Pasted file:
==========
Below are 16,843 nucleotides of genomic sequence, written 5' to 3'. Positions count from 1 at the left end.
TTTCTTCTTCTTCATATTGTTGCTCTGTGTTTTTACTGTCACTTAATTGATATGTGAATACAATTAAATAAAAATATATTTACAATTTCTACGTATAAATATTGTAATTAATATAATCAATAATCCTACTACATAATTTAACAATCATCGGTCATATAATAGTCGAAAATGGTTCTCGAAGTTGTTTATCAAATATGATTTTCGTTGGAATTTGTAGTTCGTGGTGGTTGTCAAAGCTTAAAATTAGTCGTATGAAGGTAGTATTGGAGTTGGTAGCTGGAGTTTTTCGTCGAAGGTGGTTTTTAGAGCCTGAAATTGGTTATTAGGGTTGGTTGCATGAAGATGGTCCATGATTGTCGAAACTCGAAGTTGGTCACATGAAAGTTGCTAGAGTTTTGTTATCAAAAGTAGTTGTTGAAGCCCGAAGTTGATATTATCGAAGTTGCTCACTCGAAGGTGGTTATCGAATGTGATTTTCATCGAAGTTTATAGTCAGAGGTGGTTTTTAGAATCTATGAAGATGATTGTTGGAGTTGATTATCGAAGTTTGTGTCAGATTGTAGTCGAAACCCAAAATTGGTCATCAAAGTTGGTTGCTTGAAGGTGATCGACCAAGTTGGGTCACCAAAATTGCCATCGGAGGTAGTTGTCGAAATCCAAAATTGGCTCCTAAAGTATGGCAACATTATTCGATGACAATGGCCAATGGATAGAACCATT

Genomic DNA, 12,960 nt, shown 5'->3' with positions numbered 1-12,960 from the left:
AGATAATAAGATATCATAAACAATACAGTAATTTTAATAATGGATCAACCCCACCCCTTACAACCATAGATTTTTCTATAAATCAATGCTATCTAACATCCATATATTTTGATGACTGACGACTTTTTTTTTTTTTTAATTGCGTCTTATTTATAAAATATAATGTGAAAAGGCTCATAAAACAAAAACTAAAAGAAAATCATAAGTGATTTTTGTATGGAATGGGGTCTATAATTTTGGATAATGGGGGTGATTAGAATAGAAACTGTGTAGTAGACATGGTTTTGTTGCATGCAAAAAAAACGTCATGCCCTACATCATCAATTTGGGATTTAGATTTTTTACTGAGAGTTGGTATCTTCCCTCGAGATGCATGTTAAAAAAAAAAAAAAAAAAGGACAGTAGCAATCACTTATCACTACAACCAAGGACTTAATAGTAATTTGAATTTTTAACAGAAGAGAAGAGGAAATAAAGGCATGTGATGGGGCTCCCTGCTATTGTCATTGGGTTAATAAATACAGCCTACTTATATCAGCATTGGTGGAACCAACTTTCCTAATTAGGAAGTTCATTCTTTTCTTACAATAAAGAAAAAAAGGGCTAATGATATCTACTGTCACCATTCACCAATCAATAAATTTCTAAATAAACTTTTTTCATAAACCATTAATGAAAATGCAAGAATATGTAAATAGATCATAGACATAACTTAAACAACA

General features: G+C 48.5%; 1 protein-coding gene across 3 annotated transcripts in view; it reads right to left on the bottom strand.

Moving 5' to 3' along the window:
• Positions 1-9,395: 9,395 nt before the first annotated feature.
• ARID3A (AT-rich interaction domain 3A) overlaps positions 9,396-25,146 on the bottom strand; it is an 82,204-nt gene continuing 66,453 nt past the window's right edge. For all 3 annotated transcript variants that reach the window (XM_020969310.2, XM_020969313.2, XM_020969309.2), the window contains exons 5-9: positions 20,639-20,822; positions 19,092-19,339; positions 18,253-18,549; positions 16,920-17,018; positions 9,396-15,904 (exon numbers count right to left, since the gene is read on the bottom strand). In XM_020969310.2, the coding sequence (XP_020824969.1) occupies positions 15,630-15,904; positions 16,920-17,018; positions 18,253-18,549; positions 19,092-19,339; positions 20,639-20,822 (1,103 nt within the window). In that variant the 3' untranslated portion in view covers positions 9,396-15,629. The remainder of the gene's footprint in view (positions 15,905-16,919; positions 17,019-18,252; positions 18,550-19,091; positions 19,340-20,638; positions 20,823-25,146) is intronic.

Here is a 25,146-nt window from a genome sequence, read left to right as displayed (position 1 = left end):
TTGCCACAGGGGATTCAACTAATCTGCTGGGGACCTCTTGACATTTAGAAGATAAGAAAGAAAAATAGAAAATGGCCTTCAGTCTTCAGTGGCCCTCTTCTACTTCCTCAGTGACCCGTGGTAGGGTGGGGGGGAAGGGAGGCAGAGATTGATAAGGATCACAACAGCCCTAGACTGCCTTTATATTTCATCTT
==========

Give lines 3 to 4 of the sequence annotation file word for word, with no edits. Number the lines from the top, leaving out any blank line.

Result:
Genomic DNA, 12,960 nt, shown 5'->3' with positions numbered 1-12,960 from the left:
AGATAATAAGATATCATAAACAATACAGTAATTTTAATAATGGATCAACCCCACCCCTTACAACCATAGATTTTTCTATAAATCAATGCTATCTAACATCCATATATTTTGATGACTGACGACTTTTTTTTTTTTTTAATTGCGTCTTATTTATAAAATATAATGTGAAAAGGCTCATAAAACAAAAACTAAAAGAAAATCATAAGTGATTTTTGTATGGAATGGGGTCTATAATTTTGGATAATGGGGGTGATTAGAATAGAAACTGTGTAGTAGACATGGTTTTGTTGCATGCAAAAAAAACGTCATGCCCTACATCATCAATTTGGGATTTAGATTTTTTACTGAGAGTTGGTATCTTCCCTCGAGATGCATGTTAAAAAAAAAAAAAAAAAAGGACAGTAGCAATCACTTATCACTACAACCAAGGACTTAATAGTAATTTGAATTTTTAACAGAAGAGAAGAGGAAATAAAGGCATGTGATGGGGCTCCCTGCTATTGTCATTGGGTTAATAAATACAGCCTACTTATATCAGCATTGGTGGAACCAACTTTCCTAATTAGGAAGTTCATTCTTTTCTTACAATAAAGAAAAAAAGGGCTAATGATATCTACTGTCACCATTCACCAATCAATAAATTTCTAAATAAACTTTTTTCATAAACCATTAATGAAAATGCAAGAATATGTAAATAGATCATAGACATAACTTAAACAACA